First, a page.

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Showing 1-10 of 37 reviews(Verified Purchases). See all 107 reviews
on December 12, 2014
This book is about love in its purest form, but oddly enough it doesn't hit you over the head with it: a testament to Mishima's beautiful writing and also to the deeper meaning of the story. The main characters Shinji and Hatsue are traditional in every sense and he is drawn to her at first sight, then comes a chance for them to get it on but they don't, even though everyone thinks they did, no thanks to the antagonists Chiyoko who has been westernized along with Yasuo who tries to get it on with Hatsue in a not so traditional way. Mishima was certainly disillusioned with his changing Japan and longed for a return to its traditional roots and this book shows that, as good old tradition triumphs in the end and the antagonists come to some sort of realization of the error of their ways. And like i said, this is the beauty of Mishima's writing, in that first and foremost this is a romance about two teenagers falling in love, but by the end you realize that it is so much more. Mishima was great indeed.
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on May 4, 2017
This is an elegiac book about 1950s rural Japan and its values and harsh life, always on the edge of poverty. The plot is simplistic only on the surface but it is at its heart, an exploration of Shintoism in the daily life of simple people. Don't let the plot of boy meets girl and undergoes a few trials before he is permitted to become engaged-it is far more complex. Read it slowly and then consider each detail. It is lyrical in its descriptions of the landscape and sea.
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on February 16, 2016
Mishima's love poem to an island, wrapped in a traditional story of young, forbidden love. This was my first Mishima. Like the best poets, Mishima paints vivid pictures of the natural world. The island of Uta-jima comes alive on the pages, its surrounding waters equal parts beautiful and dangerous, its beaches diverse, its ecosystem unique. The love story is familiar, especially for those of us who grew up in small communities where farming and gossip are the primary local trades. For the most part, Mishima likes his characters, even the ones who clearly are not the heroes. In fact, he may like his characters a bit too much, at least in this early stage of his career, as the heroes are somewhat overloaded with virtue. It was also odd to me, that we learn so much about the breasts of the female inhabitants of Uta-jima. But I'm fond of breasts, and you could do worse than have someone of Mishima's capabilities describe them for you.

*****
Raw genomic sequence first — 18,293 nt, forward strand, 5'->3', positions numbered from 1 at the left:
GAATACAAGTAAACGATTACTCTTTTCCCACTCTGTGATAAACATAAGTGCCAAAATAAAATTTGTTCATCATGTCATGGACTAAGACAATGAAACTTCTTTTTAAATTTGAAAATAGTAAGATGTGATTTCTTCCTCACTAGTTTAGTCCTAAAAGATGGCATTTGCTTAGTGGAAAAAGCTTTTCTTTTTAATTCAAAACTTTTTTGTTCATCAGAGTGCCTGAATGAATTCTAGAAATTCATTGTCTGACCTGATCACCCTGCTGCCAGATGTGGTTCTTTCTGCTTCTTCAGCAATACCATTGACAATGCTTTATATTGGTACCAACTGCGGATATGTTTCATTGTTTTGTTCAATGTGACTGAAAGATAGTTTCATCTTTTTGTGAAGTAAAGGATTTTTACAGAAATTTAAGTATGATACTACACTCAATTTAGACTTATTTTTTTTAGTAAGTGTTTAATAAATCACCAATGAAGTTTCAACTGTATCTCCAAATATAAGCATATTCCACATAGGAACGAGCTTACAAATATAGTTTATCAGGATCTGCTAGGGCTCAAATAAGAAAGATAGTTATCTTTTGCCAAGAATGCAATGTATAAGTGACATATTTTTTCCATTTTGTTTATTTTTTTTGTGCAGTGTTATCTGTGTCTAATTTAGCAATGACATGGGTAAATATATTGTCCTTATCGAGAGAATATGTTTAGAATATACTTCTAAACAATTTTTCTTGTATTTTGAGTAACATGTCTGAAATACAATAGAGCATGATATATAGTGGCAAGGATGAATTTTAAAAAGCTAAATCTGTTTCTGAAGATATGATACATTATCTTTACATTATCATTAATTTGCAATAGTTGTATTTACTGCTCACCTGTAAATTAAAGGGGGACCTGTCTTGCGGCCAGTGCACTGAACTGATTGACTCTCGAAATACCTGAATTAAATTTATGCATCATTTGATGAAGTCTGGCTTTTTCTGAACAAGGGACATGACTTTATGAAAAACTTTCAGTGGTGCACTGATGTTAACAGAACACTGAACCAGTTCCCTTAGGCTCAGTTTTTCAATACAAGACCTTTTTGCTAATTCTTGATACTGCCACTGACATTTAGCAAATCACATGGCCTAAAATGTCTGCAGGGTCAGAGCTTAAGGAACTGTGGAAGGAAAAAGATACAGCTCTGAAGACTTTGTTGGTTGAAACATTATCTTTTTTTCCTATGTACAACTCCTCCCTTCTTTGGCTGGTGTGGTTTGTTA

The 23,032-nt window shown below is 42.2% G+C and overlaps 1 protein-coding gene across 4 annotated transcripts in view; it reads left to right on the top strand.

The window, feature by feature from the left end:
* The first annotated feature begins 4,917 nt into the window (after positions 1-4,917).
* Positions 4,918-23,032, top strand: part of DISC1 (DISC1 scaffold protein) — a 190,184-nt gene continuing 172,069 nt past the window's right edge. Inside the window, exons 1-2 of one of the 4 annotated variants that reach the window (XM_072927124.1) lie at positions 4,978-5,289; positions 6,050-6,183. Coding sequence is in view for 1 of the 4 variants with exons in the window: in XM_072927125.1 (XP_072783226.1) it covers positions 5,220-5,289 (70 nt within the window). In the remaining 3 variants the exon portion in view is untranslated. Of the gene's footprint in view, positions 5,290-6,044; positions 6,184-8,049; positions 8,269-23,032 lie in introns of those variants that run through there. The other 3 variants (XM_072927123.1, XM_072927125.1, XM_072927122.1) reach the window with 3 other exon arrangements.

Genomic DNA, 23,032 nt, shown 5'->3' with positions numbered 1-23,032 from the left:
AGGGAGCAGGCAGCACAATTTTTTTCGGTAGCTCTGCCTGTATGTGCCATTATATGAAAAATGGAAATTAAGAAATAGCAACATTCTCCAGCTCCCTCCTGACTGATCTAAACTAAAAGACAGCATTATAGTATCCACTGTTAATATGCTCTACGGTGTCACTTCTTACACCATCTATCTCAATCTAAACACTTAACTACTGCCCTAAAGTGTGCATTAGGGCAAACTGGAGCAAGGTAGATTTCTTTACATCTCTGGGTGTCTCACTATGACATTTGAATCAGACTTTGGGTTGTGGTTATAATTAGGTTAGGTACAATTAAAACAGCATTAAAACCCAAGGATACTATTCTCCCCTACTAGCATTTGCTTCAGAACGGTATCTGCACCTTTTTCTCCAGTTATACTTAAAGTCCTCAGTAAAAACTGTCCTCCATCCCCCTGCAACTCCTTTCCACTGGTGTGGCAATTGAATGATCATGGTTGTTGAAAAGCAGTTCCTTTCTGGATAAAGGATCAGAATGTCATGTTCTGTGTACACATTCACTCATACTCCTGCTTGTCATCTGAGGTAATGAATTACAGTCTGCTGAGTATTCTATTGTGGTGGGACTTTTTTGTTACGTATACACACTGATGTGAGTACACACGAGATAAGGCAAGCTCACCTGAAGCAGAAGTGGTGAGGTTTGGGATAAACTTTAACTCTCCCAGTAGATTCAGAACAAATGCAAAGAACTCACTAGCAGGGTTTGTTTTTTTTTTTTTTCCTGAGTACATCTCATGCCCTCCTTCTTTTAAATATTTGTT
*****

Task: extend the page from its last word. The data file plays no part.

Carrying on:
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on September 18, 2016
This is one of the modern Japanese classics written by a talented author Mishima who has written many best sellers, and is about a timeless theme of love at first sight. The story takes place on a remote island called Utajima, and is love story between a young fisherman and a daughter of a wealthy man. Through his courageous acts during a dangerous storm, he gains the approval of the villagers and the wealthy man for their relationship that was kept hidden until then. Utajima (Song Island) in the story is actually Kamishima (God's Island), a small fishing island off the coast of Ise in south central Japan. As of 2016, though the island has a few accommodations for tourists, it remains pretty much the busy, fishing village it was when this story was written.